- Download the mingw-get installer and extract/rename the files to the C:\MinGW directory.
- Add C:\MinGW\bin; to the PATH environment variable.
- Use the mingw-get command to install MinGW as explained in the mingw-get release notes.
Following these instructions will install GCC version 4.5. See also Getting Started for more detailed instructions.
- The recommended installation directory is C:\MinGW. Unless you are very sure you know what you are doing, you should not change this; in particular: never install MinGW into any directory which includes spaces in its absolute path name.
- The installer will not automatically modify any environment settings, (in particular PATH). You will need to add the MinGW `bin' directory, as described below; see Environment Settings.
- For versions of MSYS prior to MSYS-1.0.11; do not install MinGW into the same path as MSYS; (you may install to a subdirectory of the MSYS tree, as long as non-MSYS executables are not placed in the MSYS /bin directory).
- When you install both MSYS and MinGW, and have /mingw mapped to your MinGW directory (as is the default), if you then install ports, supplementary MinGW programs or libraries, you are advised to install them into the /mingw directory tree, to ensure that they will be available for use with GCC; e.g. you should configure with
../path/to/configure --prefix=`cd /mingw; pwd -W`
(This latter form is preferred, when the program being installed is a native Windows binary, and the prefix may be hard coded into the executable).
As an alternative to the automated installer, you may install MinGW by manually downloading and extracting individual components. Please refer to the release notes for detailed notes, including known issues.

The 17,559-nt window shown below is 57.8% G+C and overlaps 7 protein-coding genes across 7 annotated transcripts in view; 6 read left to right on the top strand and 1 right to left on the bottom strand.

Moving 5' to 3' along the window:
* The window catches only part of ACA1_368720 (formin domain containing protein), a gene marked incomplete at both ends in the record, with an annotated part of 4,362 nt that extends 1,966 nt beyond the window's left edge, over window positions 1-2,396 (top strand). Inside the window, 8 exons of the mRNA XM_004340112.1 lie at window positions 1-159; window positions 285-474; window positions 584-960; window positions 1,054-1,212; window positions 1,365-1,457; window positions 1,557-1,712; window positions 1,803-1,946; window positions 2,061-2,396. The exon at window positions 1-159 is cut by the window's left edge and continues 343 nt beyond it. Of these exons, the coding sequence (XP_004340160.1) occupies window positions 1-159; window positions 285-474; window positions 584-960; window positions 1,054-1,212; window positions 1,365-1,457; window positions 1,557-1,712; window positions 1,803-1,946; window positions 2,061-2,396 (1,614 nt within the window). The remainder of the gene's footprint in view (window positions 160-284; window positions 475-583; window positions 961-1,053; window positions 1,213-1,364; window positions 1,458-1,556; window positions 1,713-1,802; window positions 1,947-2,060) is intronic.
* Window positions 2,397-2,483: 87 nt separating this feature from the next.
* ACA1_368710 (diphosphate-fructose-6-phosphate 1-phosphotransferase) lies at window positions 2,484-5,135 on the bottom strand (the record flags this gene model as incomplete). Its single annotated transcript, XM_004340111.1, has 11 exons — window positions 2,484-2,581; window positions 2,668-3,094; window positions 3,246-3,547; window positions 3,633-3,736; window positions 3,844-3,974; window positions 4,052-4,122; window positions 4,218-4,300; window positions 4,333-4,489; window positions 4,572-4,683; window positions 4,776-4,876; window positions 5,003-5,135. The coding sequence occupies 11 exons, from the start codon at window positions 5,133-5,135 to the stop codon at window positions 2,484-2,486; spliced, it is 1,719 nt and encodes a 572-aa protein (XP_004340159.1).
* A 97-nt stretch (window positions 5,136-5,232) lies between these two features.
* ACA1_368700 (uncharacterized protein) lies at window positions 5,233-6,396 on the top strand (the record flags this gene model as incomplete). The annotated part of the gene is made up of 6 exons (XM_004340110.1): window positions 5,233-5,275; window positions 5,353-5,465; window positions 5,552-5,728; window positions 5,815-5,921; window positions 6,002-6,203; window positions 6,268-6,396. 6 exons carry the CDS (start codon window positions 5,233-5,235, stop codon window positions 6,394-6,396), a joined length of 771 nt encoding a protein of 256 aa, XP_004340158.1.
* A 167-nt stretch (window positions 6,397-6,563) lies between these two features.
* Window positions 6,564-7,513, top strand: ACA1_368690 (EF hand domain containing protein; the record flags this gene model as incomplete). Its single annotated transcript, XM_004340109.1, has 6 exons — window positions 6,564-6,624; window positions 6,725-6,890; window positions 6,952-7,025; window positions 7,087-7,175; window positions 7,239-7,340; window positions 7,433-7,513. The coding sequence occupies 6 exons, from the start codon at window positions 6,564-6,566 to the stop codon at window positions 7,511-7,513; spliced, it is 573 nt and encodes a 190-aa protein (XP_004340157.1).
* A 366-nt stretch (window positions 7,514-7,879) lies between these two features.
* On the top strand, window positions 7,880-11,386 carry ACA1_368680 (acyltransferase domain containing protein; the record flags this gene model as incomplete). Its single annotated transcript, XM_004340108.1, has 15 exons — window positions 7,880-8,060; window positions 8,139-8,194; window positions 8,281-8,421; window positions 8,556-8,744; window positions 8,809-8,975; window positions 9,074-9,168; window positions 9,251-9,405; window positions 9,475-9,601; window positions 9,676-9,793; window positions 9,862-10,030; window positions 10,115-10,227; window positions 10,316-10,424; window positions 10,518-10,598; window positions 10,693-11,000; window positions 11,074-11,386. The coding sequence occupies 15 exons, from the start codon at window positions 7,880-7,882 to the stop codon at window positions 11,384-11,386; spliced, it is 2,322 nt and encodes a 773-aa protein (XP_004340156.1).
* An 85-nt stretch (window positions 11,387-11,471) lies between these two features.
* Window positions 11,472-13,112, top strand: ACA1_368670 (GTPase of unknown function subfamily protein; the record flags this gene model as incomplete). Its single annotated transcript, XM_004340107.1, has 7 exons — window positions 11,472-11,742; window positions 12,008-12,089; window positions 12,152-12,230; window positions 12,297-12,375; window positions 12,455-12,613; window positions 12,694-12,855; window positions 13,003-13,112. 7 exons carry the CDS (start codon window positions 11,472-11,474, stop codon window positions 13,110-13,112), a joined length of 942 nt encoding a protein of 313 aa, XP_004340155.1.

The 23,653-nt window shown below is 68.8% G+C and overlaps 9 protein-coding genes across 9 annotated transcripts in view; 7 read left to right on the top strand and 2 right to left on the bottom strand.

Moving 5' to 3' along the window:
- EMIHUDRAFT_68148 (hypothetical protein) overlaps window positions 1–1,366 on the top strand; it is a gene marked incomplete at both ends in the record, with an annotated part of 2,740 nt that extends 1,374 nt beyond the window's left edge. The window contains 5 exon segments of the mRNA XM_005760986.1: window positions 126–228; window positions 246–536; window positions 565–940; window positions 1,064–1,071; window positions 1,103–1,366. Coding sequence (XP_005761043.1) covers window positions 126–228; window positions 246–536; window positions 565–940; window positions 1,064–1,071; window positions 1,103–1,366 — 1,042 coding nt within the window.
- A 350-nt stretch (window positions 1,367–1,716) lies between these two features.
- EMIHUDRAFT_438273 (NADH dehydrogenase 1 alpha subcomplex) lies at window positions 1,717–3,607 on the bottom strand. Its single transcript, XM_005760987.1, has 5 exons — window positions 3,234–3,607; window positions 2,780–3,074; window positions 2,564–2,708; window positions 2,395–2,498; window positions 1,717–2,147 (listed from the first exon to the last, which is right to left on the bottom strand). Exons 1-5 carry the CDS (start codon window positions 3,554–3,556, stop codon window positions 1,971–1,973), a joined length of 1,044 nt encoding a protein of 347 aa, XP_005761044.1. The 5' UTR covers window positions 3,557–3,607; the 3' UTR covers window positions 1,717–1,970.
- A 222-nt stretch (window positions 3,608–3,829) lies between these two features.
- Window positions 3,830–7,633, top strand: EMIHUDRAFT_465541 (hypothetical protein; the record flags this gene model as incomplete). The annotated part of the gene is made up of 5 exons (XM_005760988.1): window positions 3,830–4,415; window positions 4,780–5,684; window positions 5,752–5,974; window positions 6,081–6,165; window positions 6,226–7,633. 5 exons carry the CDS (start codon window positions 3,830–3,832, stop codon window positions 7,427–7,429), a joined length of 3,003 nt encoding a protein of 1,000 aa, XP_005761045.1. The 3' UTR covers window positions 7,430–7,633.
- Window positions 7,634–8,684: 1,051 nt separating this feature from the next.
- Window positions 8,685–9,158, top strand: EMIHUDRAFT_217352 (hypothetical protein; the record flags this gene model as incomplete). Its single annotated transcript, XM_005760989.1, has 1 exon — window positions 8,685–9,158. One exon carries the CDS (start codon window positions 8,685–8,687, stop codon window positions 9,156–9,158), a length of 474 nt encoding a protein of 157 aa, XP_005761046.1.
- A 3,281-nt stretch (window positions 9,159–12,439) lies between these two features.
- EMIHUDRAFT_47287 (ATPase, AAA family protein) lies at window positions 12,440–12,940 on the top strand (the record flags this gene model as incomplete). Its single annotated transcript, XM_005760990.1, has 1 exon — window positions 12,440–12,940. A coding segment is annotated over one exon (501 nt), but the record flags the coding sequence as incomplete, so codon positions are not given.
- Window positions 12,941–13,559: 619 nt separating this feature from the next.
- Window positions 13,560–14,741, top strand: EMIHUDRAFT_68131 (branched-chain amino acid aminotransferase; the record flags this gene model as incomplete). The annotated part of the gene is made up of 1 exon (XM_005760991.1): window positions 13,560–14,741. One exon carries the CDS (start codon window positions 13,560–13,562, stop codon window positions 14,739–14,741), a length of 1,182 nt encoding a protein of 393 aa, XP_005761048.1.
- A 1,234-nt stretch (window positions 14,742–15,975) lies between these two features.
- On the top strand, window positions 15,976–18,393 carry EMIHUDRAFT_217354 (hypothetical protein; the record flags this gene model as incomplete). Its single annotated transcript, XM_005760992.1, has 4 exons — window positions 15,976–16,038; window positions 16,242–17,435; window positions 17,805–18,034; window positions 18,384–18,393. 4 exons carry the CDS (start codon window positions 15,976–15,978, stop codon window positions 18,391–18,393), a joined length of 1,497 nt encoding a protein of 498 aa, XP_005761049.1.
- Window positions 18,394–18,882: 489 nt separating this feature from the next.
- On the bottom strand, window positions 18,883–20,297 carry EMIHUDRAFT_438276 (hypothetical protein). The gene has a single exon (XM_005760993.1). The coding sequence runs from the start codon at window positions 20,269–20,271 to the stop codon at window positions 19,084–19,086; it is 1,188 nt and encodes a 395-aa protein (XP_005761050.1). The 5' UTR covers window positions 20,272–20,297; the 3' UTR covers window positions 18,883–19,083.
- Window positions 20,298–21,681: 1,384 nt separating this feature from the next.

Before proceeding, you are encouraged to also consult the release notes for each individual package; links to these will be found adjacent to each package file entry, on the MinGW Download Page.
Download at least the following (or newer) packages from the MinGW Download Page; where two or more component packages are indicated, you need both / all of them. (Note that the package links provided here refer to current releases at the time of writing; these links may not necessarily be updated immediately, when new releases become available):
- mingw-runtime (dev and dll)
- Required runtime libraries for GCC:
- gcc-core (bin and dll)
These are the minimum requirements for a working MinGW GCC toolchain for C.
Optionally you may want to add any of the following additional languages; (for each which you choose to install, you need both the bin and the dll component packages):
- gcc-g++ (bin and dll) for C++
- gcc-objc (bin and dll) for Objective C
- gcc-gfortran (bin and dll) for Fortran 90/95
- gcc-java (not yet available) for Java
- gcc-ada (bin and dll) for Ada
Note that the GCC versions of these files must match the GCC version of the gcc-core installed.
Optionally you may want to add any of the following additional utilities:
- mingw-gdb and libexpat for debugger
- mingw32-make for make